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Especially with names I have often seen this romanization, but also with other words. Here is an example where the word 우리 is transliterated as "woori". Other examples are the Korean bank "Woori Bank" (Wikipedia) or the korean first name Hyun-woo (현우) with its common english spelling.

Why is the "w" at the beginning being used, instead of just "oo"? I would expect "Oori" to come closest in terms of pronunciation when transliterating 우리 to English. Is the correct pronunciation of 우 actually closer to "woo"?

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I deem that you already know the correct romanization is u when you follow the official Korean language romanization system. I would say that there are several reasons for using woo instead of oo and u, but others might disagree at some points:

  1. A lot of people want to conform to the custom. It is an idiomatic transliteration going against the official (standard) rules. Even 노태우, a former president, has used Roh Tae-woo. You should also note that some people use wu, u, oo, wooh, etc. no matter what others use.

  2. 양병선 stated that woo (/wuː/) should be used for 우 (/u/ or /uː/). He considered that there are very few English monosyllables starting with oo or u. For oo, indeed, I can find only a few: oof (/uːf/), oops (/ʊps/), ooh (/uː/), and oomph (/ʊmf/). Furthermore, English dictionaries that I usually consult have woo but not oo. Thus, the spelling woo should look more familiar and natural than oo (In my opinion, "Woo" looks much better than "Oo"). Although the pronunciation, /wuː/, is slightly different from 우, Koreans can still take it as 우 since no other Korean vowels sound very similar to or the same as /wuː/.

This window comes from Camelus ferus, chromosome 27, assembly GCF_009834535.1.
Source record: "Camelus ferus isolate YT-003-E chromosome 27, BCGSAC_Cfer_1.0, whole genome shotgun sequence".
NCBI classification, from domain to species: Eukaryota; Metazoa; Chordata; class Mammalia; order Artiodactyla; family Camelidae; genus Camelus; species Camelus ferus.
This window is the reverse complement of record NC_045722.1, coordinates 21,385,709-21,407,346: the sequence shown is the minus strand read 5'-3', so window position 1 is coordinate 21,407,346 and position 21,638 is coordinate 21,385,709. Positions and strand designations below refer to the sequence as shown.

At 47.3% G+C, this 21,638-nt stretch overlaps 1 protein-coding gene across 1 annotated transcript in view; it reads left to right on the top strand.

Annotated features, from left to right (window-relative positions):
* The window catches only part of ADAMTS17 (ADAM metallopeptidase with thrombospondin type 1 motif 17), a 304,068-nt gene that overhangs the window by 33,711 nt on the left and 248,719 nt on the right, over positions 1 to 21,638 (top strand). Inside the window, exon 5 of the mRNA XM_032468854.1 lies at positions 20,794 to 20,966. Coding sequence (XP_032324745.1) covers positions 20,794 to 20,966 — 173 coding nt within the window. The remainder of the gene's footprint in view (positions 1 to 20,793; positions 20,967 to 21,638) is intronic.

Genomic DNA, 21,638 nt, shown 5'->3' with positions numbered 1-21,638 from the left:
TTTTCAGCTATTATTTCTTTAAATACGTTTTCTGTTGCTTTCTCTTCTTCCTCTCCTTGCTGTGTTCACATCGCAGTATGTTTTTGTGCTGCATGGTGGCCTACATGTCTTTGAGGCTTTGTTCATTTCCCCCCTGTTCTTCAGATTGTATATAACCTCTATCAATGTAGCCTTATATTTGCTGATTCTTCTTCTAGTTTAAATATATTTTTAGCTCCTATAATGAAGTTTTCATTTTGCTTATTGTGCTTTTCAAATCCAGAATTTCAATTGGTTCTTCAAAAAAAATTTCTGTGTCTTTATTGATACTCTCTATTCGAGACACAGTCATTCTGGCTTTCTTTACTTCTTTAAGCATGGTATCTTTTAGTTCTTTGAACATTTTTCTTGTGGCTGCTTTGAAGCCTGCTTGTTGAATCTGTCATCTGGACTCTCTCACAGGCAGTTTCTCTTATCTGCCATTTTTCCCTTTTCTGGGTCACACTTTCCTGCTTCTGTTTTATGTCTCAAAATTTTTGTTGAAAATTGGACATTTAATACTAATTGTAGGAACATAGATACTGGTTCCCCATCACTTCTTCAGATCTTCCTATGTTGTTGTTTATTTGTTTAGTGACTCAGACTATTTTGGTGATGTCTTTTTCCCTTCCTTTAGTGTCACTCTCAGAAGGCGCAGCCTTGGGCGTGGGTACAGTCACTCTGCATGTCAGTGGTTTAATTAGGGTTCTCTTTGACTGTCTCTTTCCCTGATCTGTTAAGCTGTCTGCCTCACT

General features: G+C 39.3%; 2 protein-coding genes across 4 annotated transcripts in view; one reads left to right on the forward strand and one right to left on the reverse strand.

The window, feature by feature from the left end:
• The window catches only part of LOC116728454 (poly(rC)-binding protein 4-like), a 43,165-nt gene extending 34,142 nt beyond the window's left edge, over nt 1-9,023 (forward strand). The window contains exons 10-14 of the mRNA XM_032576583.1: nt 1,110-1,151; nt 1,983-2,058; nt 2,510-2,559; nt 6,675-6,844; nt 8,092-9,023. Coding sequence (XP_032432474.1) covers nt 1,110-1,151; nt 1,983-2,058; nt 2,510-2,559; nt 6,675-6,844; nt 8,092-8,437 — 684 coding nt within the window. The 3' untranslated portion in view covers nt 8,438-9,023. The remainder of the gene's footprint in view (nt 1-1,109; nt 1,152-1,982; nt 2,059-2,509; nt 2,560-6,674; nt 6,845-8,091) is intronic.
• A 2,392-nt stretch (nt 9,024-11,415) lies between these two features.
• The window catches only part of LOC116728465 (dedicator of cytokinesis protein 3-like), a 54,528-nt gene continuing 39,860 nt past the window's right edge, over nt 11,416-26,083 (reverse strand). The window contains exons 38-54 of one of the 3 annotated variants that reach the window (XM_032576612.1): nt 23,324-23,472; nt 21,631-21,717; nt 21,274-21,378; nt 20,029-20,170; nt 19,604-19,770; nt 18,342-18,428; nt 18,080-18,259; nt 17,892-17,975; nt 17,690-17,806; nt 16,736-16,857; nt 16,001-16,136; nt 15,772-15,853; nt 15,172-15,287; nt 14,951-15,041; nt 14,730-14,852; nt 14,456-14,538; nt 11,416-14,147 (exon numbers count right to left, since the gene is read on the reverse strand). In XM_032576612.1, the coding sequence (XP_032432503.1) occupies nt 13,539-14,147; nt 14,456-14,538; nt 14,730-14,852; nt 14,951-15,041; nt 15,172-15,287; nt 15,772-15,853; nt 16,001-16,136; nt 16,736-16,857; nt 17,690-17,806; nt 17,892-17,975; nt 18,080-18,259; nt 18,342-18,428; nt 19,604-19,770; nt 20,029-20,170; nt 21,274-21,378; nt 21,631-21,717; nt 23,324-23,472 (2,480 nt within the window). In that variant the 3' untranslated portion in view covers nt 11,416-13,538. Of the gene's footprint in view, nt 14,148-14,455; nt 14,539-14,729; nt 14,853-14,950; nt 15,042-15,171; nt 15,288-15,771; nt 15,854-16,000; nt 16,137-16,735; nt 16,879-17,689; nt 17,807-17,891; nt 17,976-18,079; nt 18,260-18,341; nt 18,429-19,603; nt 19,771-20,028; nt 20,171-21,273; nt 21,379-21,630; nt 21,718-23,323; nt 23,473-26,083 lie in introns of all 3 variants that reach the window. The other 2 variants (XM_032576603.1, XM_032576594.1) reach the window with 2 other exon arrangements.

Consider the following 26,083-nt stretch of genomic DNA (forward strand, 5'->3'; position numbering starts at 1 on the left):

3. When woo represents the last Hangul character of a name, it shows that the character is 우 not others. For example, 건우 can be written as Gunwoo or Gunoo; in this case, woo clearly shows that 우 is included in the name while Gunoo represents either 건우 or 거누.

  4. When a vowel comes before oo, it could be difficult to find the syllable boundaries. As far as I know, using the hyphen is not always allowed. If you write 태우 as Taeoo (not as Taewoo), it is likely to be mispronounced since a, ae, eo, and o represent 아 (ㅏ), 애 (ㅐ), 어 (ㅓ), and 오 (ㅗ), respectively. Of course, there are no Korean names like 타어오, but a lot of English speakers will not know it.

  5. When it is difficult to differentiate between Korean and Japanese names, oo might be pronounced as /oː/ because Japanese people romanize ō as oh, oo, or ou for their passports. In another similar situation, using u might be a problem because Japanese u (う) sounds different from Korean u (우); like a consonant, a vowel is a phoneme. The pronunciation of Japanese u is one between 으 and 우.

  6. If one has 우 as her/his family name and her/his family member (usually, her/his father or her/his sibling) has already got a passport with 우 romanized as Woo, she/he needs to use Woo as her/his romanized family name to obtain her/his passport. This is mandatory.

  7. If 우 is either your first name or your last name, a single-letter romanization like u can cause trouble as this suggests. For example, a lot of English websites disallow single-character names.

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  • With respect to the first point, I think it's possible the character 노 has it's roots in a Chinese character that can be written as Roh (similar to how old names with 이 used to be written as Rhee, eg 이승만). Also the North Korean state news paper is named 로동 신문, which I believe is their version of 노동. 우 being written as Woo might have similar roots. – user17915 Sep 15 '20 at 8:40

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